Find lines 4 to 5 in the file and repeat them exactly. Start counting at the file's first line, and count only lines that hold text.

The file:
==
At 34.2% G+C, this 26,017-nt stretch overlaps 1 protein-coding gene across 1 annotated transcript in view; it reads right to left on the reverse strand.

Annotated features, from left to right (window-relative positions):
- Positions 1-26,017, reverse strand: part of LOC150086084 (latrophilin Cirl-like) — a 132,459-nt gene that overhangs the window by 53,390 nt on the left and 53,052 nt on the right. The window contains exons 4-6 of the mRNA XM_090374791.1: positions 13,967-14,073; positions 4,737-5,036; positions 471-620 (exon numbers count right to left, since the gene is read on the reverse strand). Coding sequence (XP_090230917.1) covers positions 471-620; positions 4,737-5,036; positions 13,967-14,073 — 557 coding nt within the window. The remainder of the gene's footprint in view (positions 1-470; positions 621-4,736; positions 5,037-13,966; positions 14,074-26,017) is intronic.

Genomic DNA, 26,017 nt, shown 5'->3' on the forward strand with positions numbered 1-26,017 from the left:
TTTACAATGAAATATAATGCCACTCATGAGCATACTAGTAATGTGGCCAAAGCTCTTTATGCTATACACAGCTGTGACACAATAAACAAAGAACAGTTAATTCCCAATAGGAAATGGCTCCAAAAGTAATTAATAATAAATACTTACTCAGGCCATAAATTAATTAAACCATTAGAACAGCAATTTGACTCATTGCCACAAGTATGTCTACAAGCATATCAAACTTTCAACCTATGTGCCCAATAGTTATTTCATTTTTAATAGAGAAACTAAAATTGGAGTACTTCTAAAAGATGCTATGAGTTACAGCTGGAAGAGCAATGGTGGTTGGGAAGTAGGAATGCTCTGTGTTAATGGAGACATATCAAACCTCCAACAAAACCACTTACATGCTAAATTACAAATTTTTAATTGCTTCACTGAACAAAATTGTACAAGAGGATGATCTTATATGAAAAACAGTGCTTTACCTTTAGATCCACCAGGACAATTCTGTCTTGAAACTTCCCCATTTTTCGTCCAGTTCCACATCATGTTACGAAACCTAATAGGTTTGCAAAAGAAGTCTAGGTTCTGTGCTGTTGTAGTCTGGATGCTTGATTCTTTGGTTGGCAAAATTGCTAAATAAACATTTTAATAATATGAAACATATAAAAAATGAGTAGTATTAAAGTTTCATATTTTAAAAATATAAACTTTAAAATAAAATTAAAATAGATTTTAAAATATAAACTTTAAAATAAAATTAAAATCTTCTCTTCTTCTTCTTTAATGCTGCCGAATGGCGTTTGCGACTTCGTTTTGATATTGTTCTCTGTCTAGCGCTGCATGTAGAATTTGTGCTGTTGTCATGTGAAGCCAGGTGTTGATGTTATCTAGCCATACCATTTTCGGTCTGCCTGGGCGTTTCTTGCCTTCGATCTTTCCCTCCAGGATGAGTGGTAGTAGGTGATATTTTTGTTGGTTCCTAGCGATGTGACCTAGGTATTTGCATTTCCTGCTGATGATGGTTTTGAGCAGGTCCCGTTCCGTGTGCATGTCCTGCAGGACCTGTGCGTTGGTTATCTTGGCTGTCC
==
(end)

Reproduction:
Genomic DNA, 26,017 nt, shown 5'->3' on the forward strand with positions numbered 1-26,017 from the left:
TTTACAATGAAATATAATGCCACTCATGAGCATACTAGTAATGTGGCCAAAGCTCTTTATGCTATACACAGCTGTGACACAATAAACAAAGAACAGTTAATTCCCAATAGGAAATGGCTCCAAAAGTAATTAATAATAAATACTTACTCAGGCCATAAATTAATTAAACCATTAGAACAGCAATTTGACTCATTGCCACAAGTATGTCTACAAGCATATCAAACTTTCAACCTATGTGCCCAATAGTTATTTCATTTTTAATAGAGAAACTAAAATTGGAGTACTTCTAAAAGATGCTATGAGTTACAGCTGGAAGAGCAATGGTGGTTGGGAAGTAGGAATGCTCTGTGTTAATGGAGACATATCAAACCTCCAACAAAACCACTTACATGCTAAATTACAAATTTTTAATTGCTTCACTGAACAAAATTGTACAAGAGGATGATCTTATATGAAAAACAGTGCTTTACCTTTAGATCCACCAGGACAATTCTGTCTTGAAACTTCCCCATTTTTCGTCCAGTTCCACATCATGTTACGAAACCTAATAGGTTTGCAAAAGAAGTCTAGGTTCTGTGCTGTTGTAGTCTGGATGCTTGATTCTTTGGTTGGCAAAATTGCTAAATAAACATTTTAATAATATGAAACATATAAAAAATGAGTAGTATTAAAGTTTCATATTTTAAAAATATAAACTTTAAAATAAAATTAAAATAGATTTTAAAATATAAACTTTAAAATAAAATTAAAATCTTCTCTTCTTCTTCTTTAATGCTGCCGAATGGCGTTTGCGACTTCGTTTTGATATTGTTCTCTGTCTAGCGCTGCATGTAGAATTTGTGCTGTTGTCATGTGAAGCCAGGTGTTGATGTTATCTAGCCATACCATTTTCGGTCTGCCTGGGCGTTTCTTGCCTTCGATCTTTCCCTCCAGGATGAGTGGTAGTAGGTGATATTTTTGTTGGTTCCTAGCGATGTGACCTAGGTATTTGCATTTCCTGCTGATGATGGTTTTGAGCAGGTCCCGTTCCGTGTGCATGTCCTGCAGGACCTGTGCGTTGGTTATCTTGGCTGTCC